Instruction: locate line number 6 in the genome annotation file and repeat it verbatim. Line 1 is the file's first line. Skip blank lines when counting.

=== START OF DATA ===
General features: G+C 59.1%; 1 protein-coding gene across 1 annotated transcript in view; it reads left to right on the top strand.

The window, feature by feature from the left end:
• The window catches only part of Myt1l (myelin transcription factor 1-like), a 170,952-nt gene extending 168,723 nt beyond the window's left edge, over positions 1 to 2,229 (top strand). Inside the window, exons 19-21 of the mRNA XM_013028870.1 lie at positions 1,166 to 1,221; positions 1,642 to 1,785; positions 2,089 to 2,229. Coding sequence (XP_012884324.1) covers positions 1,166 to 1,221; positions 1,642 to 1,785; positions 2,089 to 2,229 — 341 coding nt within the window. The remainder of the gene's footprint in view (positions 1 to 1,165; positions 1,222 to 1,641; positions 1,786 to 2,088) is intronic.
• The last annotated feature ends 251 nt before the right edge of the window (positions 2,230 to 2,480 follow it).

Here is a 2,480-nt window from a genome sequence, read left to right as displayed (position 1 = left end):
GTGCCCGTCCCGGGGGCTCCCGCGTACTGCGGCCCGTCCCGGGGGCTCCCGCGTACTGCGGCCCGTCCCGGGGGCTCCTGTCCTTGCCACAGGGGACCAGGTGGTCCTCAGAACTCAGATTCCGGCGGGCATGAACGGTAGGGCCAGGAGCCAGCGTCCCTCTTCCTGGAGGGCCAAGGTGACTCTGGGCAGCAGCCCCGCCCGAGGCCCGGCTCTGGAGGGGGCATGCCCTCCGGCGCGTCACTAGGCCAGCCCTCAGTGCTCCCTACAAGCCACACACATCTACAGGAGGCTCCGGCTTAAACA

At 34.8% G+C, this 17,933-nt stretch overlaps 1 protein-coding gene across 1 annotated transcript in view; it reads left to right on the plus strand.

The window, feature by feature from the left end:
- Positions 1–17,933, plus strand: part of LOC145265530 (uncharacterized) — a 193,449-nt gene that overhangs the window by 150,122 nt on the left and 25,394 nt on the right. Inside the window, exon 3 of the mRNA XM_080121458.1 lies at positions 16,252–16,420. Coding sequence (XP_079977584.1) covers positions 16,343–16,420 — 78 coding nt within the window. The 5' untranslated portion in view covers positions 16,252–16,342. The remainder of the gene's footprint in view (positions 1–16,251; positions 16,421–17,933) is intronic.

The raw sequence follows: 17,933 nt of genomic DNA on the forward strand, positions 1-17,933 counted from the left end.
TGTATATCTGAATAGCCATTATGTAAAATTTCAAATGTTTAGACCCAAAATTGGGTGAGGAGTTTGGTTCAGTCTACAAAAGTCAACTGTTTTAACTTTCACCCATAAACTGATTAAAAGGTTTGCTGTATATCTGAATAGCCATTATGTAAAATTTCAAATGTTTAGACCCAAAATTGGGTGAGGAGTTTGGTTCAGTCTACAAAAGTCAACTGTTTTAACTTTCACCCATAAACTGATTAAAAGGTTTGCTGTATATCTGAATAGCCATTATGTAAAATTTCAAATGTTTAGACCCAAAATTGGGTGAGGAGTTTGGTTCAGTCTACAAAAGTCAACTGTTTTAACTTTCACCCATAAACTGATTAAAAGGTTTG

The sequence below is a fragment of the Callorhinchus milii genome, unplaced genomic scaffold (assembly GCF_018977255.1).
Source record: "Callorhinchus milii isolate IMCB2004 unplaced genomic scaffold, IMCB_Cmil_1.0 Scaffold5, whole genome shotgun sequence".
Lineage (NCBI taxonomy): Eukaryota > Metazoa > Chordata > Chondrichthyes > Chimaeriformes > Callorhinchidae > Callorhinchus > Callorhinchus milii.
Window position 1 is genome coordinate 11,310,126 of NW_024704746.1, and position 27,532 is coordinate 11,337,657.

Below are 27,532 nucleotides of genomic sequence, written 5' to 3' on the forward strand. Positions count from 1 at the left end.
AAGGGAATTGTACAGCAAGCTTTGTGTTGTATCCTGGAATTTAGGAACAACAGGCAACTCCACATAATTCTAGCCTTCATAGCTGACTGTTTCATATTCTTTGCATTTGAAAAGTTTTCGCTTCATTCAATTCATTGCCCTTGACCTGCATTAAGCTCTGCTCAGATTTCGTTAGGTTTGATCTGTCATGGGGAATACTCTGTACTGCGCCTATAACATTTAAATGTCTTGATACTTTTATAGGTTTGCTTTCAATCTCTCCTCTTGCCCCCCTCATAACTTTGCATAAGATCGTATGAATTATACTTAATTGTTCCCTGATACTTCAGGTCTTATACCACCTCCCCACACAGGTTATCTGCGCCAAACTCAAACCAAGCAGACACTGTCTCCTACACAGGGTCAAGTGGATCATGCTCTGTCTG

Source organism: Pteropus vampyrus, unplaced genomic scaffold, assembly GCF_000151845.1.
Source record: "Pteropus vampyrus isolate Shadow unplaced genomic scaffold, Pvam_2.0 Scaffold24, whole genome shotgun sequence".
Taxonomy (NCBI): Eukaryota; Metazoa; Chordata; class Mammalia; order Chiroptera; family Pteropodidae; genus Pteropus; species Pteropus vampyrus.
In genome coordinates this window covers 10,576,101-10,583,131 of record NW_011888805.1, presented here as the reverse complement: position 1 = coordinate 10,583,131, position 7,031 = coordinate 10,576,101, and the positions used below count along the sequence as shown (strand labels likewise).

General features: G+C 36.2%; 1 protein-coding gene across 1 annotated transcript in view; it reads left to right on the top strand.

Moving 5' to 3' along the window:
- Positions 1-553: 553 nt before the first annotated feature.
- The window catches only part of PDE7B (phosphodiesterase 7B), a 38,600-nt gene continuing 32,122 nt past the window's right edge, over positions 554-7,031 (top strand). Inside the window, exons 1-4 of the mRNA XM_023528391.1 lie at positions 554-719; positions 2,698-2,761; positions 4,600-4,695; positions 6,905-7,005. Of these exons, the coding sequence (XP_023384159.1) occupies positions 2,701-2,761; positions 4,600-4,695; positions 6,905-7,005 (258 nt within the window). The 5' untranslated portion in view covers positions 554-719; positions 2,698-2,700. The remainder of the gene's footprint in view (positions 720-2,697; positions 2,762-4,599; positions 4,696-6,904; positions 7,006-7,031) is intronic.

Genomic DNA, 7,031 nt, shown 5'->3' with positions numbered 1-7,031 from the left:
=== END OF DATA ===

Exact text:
GTGCCCGTCCCGGGGGCTCCCGCGTACTGCGGCCCGTCCCGGGGGCTCCCGCGTACTGCGGCCCGTCCCGGGGGCTCCTGTCCTTGCCACAGGGGACCAGGTGGTCCTCAGAACTCAGATTCCGGCGGGCATGAACGGTAGGGCCAGGAGCCAGCGTCCCTCTTCCTGGAGGGCCAAGGTGACTCTGGGCAGCAGCCCCGCCCGAGGCCCGGCTCTGGAGGGGGCATGCCCTCCGGCGCGTCACTAGGCCAGCCCTCAGTGCTCCCTACAAGCCACACACATCTACAGGAGGCTCCGGCTTAAACA